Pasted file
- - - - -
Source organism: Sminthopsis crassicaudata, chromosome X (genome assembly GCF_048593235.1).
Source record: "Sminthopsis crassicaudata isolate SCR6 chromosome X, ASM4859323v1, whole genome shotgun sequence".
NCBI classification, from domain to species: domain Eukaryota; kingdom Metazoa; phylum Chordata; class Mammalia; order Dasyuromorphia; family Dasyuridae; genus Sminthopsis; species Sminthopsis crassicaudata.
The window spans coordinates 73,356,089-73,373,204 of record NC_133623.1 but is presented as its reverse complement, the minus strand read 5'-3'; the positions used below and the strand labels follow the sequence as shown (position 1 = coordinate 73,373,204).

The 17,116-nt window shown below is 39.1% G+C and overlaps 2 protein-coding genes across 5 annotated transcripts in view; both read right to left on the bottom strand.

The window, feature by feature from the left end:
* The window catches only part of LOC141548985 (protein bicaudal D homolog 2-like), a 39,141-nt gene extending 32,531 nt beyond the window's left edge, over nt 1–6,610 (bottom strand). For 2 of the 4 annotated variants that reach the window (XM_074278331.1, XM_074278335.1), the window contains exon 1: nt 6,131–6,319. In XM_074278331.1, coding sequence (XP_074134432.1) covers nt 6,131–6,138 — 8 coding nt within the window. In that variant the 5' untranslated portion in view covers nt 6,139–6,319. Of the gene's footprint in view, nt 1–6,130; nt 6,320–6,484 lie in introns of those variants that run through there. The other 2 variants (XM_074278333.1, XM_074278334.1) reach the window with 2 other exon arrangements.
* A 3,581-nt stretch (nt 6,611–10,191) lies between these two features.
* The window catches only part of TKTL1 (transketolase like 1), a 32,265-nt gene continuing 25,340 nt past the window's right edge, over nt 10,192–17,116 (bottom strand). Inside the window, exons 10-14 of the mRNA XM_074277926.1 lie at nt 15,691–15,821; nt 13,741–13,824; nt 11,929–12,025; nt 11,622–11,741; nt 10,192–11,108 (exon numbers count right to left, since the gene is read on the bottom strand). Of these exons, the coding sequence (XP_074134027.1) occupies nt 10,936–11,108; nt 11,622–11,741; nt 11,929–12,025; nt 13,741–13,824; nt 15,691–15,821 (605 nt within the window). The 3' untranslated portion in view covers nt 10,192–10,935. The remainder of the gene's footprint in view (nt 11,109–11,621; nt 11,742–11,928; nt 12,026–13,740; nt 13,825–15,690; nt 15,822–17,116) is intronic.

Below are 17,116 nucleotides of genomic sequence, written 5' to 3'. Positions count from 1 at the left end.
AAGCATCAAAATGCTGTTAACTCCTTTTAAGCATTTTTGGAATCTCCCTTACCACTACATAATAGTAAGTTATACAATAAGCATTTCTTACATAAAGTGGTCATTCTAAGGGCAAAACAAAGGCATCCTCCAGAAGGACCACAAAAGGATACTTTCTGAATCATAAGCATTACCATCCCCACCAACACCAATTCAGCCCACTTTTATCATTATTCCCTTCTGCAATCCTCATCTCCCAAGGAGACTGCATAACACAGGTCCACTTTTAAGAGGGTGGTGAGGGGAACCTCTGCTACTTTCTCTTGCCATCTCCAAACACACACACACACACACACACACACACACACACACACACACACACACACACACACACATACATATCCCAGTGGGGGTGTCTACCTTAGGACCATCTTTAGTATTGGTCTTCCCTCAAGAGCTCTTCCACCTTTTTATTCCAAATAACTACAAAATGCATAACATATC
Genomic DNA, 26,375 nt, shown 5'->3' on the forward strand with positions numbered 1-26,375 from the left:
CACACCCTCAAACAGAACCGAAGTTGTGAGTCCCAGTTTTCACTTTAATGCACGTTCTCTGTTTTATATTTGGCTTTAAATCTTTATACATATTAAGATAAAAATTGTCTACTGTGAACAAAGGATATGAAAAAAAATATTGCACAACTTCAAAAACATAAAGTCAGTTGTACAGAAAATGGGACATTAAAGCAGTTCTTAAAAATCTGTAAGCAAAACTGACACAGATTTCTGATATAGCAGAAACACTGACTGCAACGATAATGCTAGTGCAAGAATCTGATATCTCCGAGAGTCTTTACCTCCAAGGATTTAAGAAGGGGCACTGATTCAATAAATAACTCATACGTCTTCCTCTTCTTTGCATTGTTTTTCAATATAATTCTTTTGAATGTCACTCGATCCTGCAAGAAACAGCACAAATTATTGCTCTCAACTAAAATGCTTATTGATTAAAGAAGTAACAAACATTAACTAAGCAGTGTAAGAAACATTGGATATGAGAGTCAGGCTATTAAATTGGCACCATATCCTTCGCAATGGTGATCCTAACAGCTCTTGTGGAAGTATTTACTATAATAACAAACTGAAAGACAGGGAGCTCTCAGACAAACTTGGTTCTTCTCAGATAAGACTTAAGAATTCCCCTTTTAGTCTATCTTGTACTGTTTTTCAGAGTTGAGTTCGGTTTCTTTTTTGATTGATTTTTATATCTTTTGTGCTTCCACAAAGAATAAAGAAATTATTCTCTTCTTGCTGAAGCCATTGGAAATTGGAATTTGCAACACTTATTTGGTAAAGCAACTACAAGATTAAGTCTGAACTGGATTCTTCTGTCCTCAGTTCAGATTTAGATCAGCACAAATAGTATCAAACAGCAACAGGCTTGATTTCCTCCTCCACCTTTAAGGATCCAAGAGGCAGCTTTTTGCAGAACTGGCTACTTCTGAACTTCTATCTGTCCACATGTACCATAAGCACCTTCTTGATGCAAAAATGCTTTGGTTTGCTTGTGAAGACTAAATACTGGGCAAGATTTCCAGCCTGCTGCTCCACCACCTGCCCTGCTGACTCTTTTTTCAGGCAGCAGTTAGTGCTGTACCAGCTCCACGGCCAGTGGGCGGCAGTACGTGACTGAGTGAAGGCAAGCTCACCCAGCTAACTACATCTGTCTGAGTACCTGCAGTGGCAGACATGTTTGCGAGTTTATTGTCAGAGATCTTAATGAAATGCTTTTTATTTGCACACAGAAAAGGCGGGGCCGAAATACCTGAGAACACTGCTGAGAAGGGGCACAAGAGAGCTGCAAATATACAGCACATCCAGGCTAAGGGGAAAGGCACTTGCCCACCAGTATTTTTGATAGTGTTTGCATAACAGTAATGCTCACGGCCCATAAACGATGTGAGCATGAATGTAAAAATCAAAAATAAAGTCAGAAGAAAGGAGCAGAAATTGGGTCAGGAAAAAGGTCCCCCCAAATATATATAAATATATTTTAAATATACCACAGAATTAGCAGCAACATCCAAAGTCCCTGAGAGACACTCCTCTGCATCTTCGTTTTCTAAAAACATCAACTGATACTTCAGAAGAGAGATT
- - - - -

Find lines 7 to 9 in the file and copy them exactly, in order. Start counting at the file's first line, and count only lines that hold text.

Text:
* The window catches only part of LOC141548985 (protein bicaudal D homolog 2-like), a 39,141-nt gene extending 32,531 nt beyond the window's left edge, over nt 1–6,610 (bottom strand). For 2 of the 4 annotated variants that reach the window (XM_074278331.1, XM_074278335.1), the window contains exon 1: nt 6,131–6,319. In XM_074278331.1, coding sequence (XP_074134432.1) covers nt 6,131–6,138 — 8 coding nt within the window. In that variant the 5' untranslated portion in view covers nt 6,139–6,319. Of the gene's footprint in view, nt 1–6,130; nt 6,320–6,484 lie in introns of those variants that run through there. The other 2 variants (XM_074278333.1, XM_074278334.1) reach the window with 2 other exon arrangements.
* A 3,581-nt stretch (nt 6,611–10,191) lies between these two features.
* The window catches only part of TKTL1 (transketolase like 1), a 32,265-nt gene continuing 25,340 nt past the window's right edge, over nt 10,192–17,116 (bottom strand). Inside the window, exons 10-14 of the mRNA XM_074277926.1 lie at nt 15,691–15,821; nt 13,741–13,824; nt 11,929–12,025; nt 11,622–11,741; nt 10,192–11,108 (exon numbers count right to left, since the gene is read on the bottom strand). Of these exons, the coding sequence (XP_074134027.1) occupies nt 10,936–11,108; nt 11,622–11,741; nt 11,929–12,025; nt 13,741–13,824; nt 15,691–15,821 (605 nt within the window). The 3' untranslated portion in view covers nt 10,192–10,935. The remainder of the gene's footprint in view (nt 11,109–11,621; nt 11,742–11,928; nt 12,026–13,740; nt 13,825–15,690; nt 15,822–17,116) is intronic.